The Man Who Would be King – by Rudyard Kipling


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The Man Who Would Be King” (1888) is a novella by Rudyard Kipling. It is about two British adventurers in British India who become kings ofKafiristan, a remote part of Afghanistan. The story was inspired by the exploits of James Brooke, an Englishman who became the first White Rajah ofSarawak in Borneo; and by the travels of American adventurer Josiah Harlan, who was granted the title Prince of Ghor in perpetuity for himself and his descendants. It incorporates a number of other factual elements such as the European-like appearance of many Nuristani people, and an ending modelled on the return of the head of the explorer Adolf Schlagintweit to colonial administrators.[1]

The story was first published in The Phantom Rickshaw and other Eerie Tales (Volume Five of the Indian Railway Library, published by A. H. Wheeler & Co of Allahabad in 1888). It also appeared in Wee Willie Winkie and Other Child Stories in 1895, and in numerous later editions of that collection.

The Man Who Would be King

by Rudyard Kipling

The Law, as quoted, lays down a fair conduct of life, and one not easy to follow. I have been fellow to a beggar again and again under circumstances which prevented either of us finding out whether the other was worthy. I have still to be brother to a Prince, though I once came near to kinship with what might have been a veritable King, and was promised the reversion of a Kingdom–army, law-courts, revenue, and policy all complete. But, to-day, I greatly fear that my King is dead, and if I want a crown I must go hunt it for myself.

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The Elephant’s Child – Stories of Rudyard Kipling


Elephant's childIN the High and Far-Off Times the Elephant, O Best Beloved, had no trunk. He had only a blackish, bulgy nose, as big as a boot, that he could wriggle about from side to side; but he could not pick up things with it.

The young elephant hero is full of questions. Why is his tall uncle the giraffe so spotty? Why are the eyes of his broad aunt the Hippopotamus so red? Above all, he wants to know what the crocodile has for dinner. And in the end we learn how the elephant got his trunk.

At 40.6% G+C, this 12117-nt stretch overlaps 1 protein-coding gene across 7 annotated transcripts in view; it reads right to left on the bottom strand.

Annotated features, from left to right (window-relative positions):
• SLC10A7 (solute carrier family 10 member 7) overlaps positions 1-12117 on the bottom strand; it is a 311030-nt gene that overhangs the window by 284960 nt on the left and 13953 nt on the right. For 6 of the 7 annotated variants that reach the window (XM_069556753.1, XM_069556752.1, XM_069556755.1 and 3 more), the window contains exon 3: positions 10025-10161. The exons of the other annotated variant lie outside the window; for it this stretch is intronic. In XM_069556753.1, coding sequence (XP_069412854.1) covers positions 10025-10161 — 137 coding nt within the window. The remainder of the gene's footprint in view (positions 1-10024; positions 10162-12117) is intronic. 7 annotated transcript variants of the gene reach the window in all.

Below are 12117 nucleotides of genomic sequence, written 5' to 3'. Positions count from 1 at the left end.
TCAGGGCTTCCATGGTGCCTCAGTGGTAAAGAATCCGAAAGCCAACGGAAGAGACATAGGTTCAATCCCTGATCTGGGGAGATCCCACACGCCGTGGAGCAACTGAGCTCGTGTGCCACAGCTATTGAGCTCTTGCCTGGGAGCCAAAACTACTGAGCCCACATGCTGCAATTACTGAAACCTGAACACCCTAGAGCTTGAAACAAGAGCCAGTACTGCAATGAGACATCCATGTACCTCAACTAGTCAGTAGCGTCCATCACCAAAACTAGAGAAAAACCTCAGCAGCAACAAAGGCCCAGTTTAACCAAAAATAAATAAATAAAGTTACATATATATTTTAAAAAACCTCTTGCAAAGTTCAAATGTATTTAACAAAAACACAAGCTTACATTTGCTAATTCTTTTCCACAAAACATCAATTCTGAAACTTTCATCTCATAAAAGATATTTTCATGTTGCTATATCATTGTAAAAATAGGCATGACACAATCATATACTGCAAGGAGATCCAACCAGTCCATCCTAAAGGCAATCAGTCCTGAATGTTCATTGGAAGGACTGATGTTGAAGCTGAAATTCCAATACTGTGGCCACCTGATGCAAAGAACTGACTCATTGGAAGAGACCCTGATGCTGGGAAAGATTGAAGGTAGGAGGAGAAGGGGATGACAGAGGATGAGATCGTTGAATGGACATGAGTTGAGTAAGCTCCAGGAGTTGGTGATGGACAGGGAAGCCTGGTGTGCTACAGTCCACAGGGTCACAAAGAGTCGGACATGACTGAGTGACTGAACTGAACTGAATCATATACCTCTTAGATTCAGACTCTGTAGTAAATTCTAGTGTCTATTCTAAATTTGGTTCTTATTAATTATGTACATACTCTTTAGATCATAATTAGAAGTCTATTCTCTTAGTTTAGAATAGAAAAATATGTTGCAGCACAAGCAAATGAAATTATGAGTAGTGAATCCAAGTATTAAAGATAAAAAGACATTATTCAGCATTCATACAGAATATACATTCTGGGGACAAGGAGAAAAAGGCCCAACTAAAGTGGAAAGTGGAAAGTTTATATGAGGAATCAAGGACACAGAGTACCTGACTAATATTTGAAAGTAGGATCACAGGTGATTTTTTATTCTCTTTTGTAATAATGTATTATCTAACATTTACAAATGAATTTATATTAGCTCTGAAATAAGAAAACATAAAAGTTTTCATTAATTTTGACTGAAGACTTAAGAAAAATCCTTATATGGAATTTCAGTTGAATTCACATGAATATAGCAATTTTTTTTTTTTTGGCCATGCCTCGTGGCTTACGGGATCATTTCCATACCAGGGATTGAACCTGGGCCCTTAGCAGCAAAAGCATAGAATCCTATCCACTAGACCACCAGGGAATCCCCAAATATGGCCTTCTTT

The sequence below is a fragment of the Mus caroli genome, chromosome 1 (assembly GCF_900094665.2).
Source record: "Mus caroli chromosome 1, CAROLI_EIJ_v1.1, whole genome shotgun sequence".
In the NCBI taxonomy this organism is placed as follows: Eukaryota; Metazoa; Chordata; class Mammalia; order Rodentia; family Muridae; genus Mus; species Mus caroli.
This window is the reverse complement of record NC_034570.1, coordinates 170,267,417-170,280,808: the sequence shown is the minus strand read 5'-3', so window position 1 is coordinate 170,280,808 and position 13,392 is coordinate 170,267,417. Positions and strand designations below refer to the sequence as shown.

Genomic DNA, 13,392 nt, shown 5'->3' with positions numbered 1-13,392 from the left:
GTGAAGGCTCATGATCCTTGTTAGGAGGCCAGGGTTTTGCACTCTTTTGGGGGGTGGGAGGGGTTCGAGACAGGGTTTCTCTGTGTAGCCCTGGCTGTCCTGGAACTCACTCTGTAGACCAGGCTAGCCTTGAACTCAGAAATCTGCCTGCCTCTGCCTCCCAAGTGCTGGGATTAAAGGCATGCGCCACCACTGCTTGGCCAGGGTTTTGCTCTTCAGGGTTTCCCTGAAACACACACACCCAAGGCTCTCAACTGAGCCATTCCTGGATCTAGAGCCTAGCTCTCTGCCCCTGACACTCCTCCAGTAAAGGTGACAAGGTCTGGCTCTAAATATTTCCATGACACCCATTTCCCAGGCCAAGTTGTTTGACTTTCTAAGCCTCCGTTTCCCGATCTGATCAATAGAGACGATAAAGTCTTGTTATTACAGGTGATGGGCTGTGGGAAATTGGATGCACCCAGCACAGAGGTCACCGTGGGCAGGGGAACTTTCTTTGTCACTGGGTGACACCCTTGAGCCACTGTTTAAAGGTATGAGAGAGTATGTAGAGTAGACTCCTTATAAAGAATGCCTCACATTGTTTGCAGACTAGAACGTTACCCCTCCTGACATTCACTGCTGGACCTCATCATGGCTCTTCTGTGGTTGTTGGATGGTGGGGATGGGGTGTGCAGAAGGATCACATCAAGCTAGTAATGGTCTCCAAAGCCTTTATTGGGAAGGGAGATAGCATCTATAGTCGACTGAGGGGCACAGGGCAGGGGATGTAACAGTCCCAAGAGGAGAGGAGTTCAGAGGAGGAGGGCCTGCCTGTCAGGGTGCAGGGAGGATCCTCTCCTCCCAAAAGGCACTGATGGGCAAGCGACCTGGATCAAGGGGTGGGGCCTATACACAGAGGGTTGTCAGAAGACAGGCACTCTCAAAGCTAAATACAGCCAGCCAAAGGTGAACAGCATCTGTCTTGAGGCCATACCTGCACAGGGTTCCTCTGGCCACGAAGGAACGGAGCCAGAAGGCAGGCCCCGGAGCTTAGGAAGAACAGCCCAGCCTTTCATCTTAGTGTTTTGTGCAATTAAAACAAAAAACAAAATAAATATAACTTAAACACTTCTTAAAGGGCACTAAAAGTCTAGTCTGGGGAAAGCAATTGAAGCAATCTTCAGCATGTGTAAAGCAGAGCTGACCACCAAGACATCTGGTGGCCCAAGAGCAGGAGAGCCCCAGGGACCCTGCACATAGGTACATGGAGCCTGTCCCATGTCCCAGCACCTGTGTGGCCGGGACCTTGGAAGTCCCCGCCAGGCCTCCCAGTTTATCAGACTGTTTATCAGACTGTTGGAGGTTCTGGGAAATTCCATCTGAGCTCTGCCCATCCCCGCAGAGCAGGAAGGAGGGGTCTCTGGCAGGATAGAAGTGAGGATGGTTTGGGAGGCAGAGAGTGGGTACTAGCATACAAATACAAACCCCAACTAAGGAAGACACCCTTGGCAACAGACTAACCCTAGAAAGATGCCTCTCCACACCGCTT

This masterpiece by the author of the Jungle Books is full of language that evokes Africa – the banks of the great grey-green, greasy Limpopo River, all set about with fever-trees. At times it is almost like a poem by Edward Lear. It is one of our favourite Storynories.

In the Bertie introduction, Tim the Tadpole is full of questions too.

Read by Natasha. The duration is 25 minutes.

 

IN the High and Far-Off Times the Elephant, O Best Beloved, had no trunk. He had only a blackish, bulgy nose, as big as a boot, that he could wriggle about from side to side; but he couldn’t pick up things with it. But there was one Elephant–a new Elephant–an Elephant’s Child–who was full of ‘satiable curtiosity, and that means he asked ever so many questions. And he lived in Africa, and he filled all Africa with his ‘satiable curtiosities. He asked his tall aunt, the Ostrich, why her tail-feathers grew just so, and his tall aunt the Ostrich spanked him with her hard, hard claw. He asked his tall uncle, the Giraffe, what made his skin spotty, and his tall uncle, the Giraffe, spanked him with his hard, hard hoof. And still he was full of ‘satiable curtiosity! He asked his broad aunt, the Hippopotamus, why her eyes were red, and his broad aunt, the Hippopotamus, spanked him with her broad, broad hoof; and he asked his hairy uncle, the Baboon, why melons tasted just so, and his hairy uncle, the Baboon, spanked him with his hairy, hairy paw. And still he was full of ‘satiable curtiosity! He asked questions about everything that he saw, or heard, or felt, or smelt, or touched, and all his uncles and his aunts spanked him. And still he was full of ‘satiable curtiosity!

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